Frankenlite GTD – The Newest Frankenlog Monster

Guilty as charged! I haven’t written in… Well, let’s not talk about that. I started getting friendly harassment messages asking when I was going to write again, so enough already! You win! Let’s talk about the newest Franken-freak.

first things first – what is GTD?

This post would get very long, very fast if I tried to give you the full scoop on GTD. So here’s a mini-explanation of part of the system.

GTD stands for Getting Things Done, a system created by David Allen, who is considered by many to be the Grand Poobah of productivity. His system is based on the premise that minds are for having ideas, not for holding them. By ridding your brain of all the things you have to keep track of, you’re able to free up space and find more creative capacity.

GTD is based primarily on lists, and it’s kind of genius. Instead of having one list where all your todos get bunch together, Allen suggests have separate lists related to the places we’ll need them. You already do this for your grocery list; if you think of something you need from the store, you write it on that list and then forget about it. And you don’t look at that list until you’re at the store because – why bother?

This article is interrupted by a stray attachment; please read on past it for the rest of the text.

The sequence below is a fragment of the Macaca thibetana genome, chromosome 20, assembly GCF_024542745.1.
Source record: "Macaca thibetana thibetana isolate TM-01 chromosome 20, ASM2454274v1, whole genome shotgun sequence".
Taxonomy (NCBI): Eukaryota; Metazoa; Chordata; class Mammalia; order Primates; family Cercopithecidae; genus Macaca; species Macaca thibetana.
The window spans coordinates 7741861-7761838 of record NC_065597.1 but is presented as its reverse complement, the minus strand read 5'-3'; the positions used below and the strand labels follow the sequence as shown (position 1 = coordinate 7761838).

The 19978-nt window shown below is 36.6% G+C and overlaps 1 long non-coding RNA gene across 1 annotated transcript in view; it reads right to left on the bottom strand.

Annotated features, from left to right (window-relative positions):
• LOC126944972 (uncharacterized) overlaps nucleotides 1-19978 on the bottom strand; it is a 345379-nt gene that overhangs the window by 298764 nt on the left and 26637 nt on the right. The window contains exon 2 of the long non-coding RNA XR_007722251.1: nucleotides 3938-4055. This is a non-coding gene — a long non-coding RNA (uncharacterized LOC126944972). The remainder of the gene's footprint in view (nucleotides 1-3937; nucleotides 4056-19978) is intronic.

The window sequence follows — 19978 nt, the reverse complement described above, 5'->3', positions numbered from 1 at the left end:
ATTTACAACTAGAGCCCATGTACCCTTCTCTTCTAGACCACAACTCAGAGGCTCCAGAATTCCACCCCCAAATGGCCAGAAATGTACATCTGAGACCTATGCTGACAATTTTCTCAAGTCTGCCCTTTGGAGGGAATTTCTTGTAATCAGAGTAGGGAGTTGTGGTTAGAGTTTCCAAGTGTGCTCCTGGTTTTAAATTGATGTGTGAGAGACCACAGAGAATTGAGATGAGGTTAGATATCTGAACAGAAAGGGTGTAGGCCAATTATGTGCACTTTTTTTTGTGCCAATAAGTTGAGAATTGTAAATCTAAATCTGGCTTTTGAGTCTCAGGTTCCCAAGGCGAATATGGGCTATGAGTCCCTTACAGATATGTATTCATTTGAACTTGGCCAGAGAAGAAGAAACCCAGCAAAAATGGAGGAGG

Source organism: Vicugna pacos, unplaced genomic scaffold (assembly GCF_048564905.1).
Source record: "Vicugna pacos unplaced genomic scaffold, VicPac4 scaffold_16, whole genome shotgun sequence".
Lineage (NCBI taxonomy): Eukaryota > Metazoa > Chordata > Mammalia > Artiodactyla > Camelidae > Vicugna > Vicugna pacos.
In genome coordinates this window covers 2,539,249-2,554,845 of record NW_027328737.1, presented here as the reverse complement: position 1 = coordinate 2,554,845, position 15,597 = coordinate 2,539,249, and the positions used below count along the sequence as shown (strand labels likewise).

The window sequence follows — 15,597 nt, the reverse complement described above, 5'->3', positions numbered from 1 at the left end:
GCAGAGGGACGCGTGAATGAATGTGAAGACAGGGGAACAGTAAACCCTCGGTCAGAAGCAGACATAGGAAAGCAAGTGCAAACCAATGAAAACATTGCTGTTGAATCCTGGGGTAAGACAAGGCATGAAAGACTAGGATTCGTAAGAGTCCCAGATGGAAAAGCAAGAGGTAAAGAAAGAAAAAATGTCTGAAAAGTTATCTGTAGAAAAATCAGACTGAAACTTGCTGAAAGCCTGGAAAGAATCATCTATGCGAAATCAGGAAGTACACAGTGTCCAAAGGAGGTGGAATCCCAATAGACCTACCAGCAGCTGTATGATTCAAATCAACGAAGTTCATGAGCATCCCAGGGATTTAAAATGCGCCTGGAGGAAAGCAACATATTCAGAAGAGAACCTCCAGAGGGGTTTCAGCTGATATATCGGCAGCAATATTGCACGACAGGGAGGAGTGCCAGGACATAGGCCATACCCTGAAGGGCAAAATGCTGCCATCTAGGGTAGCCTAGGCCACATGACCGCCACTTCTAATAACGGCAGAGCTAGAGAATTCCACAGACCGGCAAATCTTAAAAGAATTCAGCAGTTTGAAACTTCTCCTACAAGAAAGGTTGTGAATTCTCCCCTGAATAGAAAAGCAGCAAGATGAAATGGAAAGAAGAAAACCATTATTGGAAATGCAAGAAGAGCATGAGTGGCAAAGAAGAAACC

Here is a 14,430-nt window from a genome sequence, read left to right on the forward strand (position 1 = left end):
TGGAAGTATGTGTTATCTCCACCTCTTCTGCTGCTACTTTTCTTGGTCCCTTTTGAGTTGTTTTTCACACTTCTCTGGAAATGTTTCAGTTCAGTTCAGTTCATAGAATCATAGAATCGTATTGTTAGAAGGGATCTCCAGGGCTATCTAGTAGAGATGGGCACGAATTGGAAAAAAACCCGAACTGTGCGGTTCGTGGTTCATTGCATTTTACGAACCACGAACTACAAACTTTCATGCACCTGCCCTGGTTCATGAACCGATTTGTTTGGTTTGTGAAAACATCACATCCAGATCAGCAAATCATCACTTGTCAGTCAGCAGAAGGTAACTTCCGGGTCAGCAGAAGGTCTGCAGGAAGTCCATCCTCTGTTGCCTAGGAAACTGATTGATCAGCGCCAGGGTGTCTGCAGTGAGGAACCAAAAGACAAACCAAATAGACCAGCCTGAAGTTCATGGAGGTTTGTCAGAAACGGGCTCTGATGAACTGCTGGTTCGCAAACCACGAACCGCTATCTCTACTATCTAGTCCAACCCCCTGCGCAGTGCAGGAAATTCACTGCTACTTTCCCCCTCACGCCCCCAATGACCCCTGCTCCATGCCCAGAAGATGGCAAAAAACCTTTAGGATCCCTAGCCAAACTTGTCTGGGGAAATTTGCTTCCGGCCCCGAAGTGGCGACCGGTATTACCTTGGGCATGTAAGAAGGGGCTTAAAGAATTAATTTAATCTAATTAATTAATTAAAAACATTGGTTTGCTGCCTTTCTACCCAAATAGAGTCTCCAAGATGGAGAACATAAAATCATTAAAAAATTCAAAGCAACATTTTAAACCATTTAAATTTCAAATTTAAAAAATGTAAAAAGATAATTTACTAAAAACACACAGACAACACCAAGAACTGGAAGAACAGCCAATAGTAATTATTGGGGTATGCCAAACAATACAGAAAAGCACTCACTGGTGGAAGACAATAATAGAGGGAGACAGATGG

With the GTD system, you do the same thing with all your other tasks that need doing. You can make an at the office list (@Office) and put only the tasks that can be done at work. You can also make @Home, @Errands, @Computer, etc. Allen calls these “contexts,” and they are a great way to avoid thinking about things that aren’t relevant in the moment.

There is much, much more to the GTD system than what I’ve mentioned here, so perhaps I’ll write more about it on another day. For now, I wanted you to understand the reasoning behind this newest beast I put together. So let’s move on!